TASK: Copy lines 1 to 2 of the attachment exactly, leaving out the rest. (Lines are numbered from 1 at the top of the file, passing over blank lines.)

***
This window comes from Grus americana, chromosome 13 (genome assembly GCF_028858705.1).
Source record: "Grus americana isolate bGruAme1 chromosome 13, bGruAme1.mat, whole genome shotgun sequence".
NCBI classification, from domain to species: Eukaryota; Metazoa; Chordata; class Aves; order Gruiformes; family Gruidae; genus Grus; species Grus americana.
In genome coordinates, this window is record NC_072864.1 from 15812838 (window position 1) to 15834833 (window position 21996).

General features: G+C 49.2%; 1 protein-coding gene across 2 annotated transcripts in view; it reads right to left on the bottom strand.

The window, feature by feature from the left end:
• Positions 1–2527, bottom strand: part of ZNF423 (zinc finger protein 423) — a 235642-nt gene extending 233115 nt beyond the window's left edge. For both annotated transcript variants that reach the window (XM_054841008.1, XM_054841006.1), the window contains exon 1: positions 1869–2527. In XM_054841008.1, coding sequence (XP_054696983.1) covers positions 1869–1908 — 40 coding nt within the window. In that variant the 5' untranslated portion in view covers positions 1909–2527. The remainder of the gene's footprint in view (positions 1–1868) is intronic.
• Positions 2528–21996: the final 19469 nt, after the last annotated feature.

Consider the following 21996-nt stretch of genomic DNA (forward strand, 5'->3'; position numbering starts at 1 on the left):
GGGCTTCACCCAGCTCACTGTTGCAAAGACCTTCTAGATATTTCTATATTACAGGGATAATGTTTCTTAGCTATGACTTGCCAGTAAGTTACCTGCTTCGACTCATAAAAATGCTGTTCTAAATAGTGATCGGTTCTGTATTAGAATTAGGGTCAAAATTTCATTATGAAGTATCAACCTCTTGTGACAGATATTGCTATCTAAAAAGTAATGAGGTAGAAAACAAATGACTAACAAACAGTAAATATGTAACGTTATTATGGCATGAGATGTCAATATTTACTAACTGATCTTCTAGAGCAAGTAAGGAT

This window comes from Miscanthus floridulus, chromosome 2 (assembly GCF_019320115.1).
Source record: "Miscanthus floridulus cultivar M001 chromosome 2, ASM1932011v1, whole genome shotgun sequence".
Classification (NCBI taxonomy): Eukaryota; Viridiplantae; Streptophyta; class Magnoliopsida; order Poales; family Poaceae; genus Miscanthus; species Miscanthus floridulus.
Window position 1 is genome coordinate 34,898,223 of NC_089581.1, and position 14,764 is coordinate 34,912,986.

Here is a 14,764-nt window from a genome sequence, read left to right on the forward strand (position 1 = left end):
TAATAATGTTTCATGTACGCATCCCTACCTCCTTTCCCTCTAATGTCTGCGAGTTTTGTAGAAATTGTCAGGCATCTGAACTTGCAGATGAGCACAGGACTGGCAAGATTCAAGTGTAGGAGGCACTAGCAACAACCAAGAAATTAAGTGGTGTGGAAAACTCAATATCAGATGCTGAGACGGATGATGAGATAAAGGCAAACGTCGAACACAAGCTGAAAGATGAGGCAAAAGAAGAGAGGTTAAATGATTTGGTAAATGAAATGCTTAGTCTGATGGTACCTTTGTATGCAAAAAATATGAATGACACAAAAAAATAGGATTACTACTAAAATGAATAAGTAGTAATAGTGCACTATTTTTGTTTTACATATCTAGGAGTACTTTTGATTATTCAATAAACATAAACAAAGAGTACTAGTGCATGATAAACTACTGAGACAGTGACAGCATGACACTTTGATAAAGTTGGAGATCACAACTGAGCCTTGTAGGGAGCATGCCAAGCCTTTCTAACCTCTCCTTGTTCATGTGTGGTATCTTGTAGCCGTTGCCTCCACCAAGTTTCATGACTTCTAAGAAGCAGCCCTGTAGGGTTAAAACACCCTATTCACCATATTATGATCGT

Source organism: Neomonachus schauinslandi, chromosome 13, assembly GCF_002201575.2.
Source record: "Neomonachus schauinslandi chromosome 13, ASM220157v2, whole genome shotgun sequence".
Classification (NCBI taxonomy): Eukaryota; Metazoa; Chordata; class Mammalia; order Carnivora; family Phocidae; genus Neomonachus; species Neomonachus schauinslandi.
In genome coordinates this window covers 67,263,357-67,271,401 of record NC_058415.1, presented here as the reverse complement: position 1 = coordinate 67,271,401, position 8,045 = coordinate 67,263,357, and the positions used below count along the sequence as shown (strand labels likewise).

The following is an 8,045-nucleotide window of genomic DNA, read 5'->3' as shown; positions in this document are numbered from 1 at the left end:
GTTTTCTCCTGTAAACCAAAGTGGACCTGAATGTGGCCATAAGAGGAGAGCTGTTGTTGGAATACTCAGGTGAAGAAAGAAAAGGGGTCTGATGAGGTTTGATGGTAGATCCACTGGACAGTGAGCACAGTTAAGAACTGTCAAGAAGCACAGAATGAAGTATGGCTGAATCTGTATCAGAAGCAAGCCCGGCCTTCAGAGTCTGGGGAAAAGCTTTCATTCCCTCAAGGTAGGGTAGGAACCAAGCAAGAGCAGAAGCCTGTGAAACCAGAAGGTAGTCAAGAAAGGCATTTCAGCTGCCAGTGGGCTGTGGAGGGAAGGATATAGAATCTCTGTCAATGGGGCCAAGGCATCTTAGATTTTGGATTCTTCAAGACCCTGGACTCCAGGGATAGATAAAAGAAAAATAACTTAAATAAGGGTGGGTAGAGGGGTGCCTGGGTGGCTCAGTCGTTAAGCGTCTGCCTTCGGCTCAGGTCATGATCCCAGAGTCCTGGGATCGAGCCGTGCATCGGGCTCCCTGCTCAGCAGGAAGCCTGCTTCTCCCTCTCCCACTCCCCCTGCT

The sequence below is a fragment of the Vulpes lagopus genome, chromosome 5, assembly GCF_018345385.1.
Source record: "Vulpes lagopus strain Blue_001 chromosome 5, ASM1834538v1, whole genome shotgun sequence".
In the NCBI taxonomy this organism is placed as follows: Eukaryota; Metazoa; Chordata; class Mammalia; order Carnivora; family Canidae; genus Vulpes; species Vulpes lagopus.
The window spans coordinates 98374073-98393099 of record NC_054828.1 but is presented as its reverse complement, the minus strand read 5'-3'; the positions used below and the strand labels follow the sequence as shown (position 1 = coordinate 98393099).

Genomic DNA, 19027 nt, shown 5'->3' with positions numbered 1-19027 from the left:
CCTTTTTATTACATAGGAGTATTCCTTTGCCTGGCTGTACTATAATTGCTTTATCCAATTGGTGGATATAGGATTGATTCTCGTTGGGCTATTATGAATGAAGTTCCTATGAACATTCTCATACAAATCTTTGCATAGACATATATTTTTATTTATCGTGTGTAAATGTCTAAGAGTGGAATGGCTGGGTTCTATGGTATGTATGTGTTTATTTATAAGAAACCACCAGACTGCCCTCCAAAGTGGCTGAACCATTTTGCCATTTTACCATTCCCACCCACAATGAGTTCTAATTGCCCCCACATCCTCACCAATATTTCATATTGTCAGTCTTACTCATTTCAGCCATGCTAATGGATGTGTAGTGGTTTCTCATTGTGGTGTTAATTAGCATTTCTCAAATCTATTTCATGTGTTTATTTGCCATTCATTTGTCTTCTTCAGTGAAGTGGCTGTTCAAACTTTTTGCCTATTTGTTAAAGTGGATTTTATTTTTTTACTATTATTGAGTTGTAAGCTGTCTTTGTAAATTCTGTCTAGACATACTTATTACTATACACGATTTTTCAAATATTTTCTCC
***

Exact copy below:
This window comes from Grus americana, chromosome 13 (genome assembly GCF_028858705.1).
Source record: "Grus americana isolate bGruAme1 chromosome 13, bGruAme1.mat, whole genome shotgun sequence".